PINSKY: We should have put up a white smoke. Yes. It`s -- I hate the association, but I like the idea that we get a nice symbol of this coming to an end. But, you know, you guys have, in the control room, the footage of when he comes up to her, very close, like he`s talking to the stenographer or something, and she has real trouble. She has what we called 90-degree head version or head -- can`t get anywhere near.

Here, he comes up kind of close, she looks down, she looks up, she looks anywhere, but in this guy`s eyes. That kind of hostility going on between the two of them, Janine, did that -- do you feel that really work for the jurors today?

DRIVER: So, listen, J. Edgar Hoover used to do this, the most famous director of the FBI. He would put his two hands on the desk and lean forward. This is commanding a presence. If you`re standing up, your hands are on a desk and you`re leaning forward. He was doing that with the stenographer, the court reporter.

Who`s right behind her, Jodi Arias? Jodi Arias would not look at him. I thought it was effective. It looked like she was cowered, like, he`s got her. And he wasn`t doing it overly aggressively. It was powerful.

PINSKY: Got it. Lisa, your evaluation, then, we`re going to grade.

BLOOM: OK. So, like Mark, I`m an active, practicing trial attorney. And it`s very different in the courtroom than it is on TV. Trials, even this one, can be boring in a courtroom. And when you`re at day 31, you`ve got to keep it alive. He is all over the place.

He`s animated. He is loud. He`s making her very uncomfortable. He`s capturing the attention of the jury. I`m with Janine in the reaction, he was fantastic.

PINSKY: OK. Here come the grades. We`ll start with Mark. Grade?

EIGLARSH: I`m only giving him a plus with my grade, "D+," because I`m trying to be positive, quite frankly.

PINSKY: Thank you, Mark.

EIGLARSH: I`m afraid, I`m afraid, I`m afraid. I`m afraid he`s going to take that style to the experts and he`s going to really turn this jury off.

PINSKY: Dr. Lloyd, what have you got?

LLOYD: I`ll give him a "C," but even in medical school, you pass with a "C."

PINSKY: There you go. Fair enough. A passing grade, a median grade in some institutions. Janine, what do you got?

DRIVER: Hey, I started with a comparison and analogy of Willy Wonka and the chocolate factory. If one person makes it at the end, it`s not Jodi Arias, it`s Juan Martinez. I give him an "A-."

PINSKY: And I know you`re tough grader. Lisa, your grade?

BLOOM: After slashing his throat and stabbing him, someone should express outrage in the courtroom, he`s doing it. I give him the "A."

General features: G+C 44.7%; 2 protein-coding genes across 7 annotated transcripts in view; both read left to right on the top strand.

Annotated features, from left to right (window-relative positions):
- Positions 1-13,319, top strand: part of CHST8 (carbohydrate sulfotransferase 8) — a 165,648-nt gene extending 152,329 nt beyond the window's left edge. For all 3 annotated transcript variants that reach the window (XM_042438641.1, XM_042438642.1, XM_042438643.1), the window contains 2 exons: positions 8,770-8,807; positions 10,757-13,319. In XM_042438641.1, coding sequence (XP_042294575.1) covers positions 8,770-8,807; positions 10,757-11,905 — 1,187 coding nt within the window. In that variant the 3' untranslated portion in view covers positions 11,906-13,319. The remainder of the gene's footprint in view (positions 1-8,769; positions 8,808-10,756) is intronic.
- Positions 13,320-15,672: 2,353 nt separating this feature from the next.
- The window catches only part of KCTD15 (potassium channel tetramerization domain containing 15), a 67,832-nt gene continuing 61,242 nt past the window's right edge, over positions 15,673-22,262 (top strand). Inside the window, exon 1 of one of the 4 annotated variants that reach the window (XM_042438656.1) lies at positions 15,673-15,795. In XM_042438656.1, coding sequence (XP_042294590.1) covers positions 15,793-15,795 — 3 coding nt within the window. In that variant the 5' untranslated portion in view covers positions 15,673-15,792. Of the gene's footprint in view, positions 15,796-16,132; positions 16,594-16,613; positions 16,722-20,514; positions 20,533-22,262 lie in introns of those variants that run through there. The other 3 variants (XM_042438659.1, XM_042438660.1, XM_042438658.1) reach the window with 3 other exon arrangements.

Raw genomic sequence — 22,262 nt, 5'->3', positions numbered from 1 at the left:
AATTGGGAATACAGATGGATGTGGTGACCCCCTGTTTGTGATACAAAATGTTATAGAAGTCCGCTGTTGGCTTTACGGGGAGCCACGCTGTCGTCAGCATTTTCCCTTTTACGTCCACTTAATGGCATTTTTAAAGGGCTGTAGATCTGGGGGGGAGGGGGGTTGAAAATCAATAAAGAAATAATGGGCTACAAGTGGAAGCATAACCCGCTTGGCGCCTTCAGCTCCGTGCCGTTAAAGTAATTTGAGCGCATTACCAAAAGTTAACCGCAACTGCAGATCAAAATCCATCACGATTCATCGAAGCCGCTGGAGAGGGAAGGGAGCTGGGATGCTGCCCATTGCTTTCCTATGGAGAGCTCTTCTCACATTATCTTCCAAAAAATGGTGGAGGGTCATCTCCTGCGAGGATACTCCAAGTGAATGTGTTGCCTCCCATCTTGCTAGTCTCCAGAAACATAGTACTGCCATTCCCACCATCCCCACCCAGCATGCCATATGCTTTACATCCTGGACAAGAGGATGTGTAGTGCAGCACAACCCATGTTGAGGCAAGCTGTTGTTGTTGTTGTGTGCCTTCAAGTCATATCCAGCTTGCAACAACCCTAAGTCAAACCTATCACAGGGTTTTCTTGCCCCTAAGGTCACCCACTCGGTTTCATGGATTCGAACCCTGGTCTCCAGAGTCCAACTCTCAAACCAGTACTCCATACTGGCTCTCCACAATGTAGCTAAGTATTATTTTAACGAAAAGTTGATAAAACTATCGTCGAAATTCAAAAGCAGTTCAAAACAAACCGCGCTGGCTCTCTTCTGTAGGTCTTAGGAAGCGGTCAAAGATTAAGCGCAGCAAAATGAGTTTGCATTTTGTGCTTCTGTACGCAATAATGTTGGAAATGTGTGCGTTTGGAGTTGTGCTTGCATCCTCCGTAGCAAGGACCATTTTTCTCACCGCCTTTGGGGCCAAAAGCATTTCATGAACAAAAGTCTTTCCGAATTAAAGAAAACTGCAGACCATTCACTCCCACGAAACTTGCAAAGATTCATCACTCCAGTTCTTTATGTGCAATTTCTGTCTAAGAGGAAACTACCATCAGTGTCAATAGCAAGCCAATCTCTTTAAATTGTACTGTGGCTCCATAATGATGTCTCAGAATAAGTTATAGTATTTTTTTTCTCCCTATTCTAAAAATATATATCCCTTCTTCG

PINSKY: Thank you to my panel. Next, Jodi`s attorney sent an e-mail -- excuse me -- our attorney sent a message to one of her attorneys and she got a response. You`re going to hear what that was after the break when we hear from our jury.



PINSKY: Now, Kirsten, I want to go to you first because I heard interesting story that you actually gave a letter to Jodi`s Attorney Wilmot today. I want to know why and what did it say?

KJERSTIN PINC, DR. DREW "JUROR": She`s inspired me. If I were to go into the legal field, I would be in criminal defense. That`s just what I think I have a passion for. So, I expressed that to her and that I respect her.


PINSKY: That is a member of Dr. Drew`s Jury you see speaking there. She`s our youngest member. I`m back with my co-host, Lisa Bloom. Joining us, Katie Wick, our resident juror, and high school student, Kjerstin Pinc. So, Kjerstin, you passed that letterer to Jodi`s attorney. What did you hear back?

PINC: Surprisingly, she wrote back very quickly. She e-mailed me and she just was very nice about it said she couldn`t interview at this time, but I`m planning on corresponding with her after the trial is over.

PINSKY: And let me just get your opinion. How do you think the prosecution is doing versus the defense?

PINC: Am, I think he could do better. I think that he`s definitely proven that she`s a liar, but I think that`s not what he needs to prove in this trial. I think he needs to prove that it`s premeditated. So --

PINSKY: There you go.

BLOOM: You`re going to be a good defense attorney.

PINSKY: And Katie, how about you? The big moment in the courtroom today for you was what?

KATIE WICK, DR. DREW "JUROR": The photo of the closet, Dr. Drew. I said from the very beginning, I think that the picture of this closet is going to be something that seals the deal for Jodi. The fact that she went all the way up in this large closet, didn`t disturb anything, got the gun, and the line of the day was when Juan Martinez says, so you took a gun down that you didn`t think was loaded, what were you going to do, throw it at him?


WICK: Right? It makes perfect sense. And I heard prior to our segment some of the grades. I think Juan Martinez did a fabulous job dealing with a defendant on the stand who was combative, who was snarky, and who thought that she could one-up him.

I think he did a wonderful job and it proves today what the last four or five jury questions that he nailed it, still, with the idea that Jodi has memory problems, the gun issue, and still, the jury is asking, where is the proof of the defense.

BLOOM: Thank you! See, those in the courtroom give him high marks.

PINSKY: There you go. Let`s get a comment from one of our viewers. Meg in New York. Meg, come on in here.

MEG, NEW YORK: Hi, Dr. Drew. Jodi makes me sick to my stomach. I believe she could get the death penalty. My concern is being the trial is being held in the Mormon community. How many of the jurors are Mormon and wouldn`t they be more likely not to ask for the death penalty?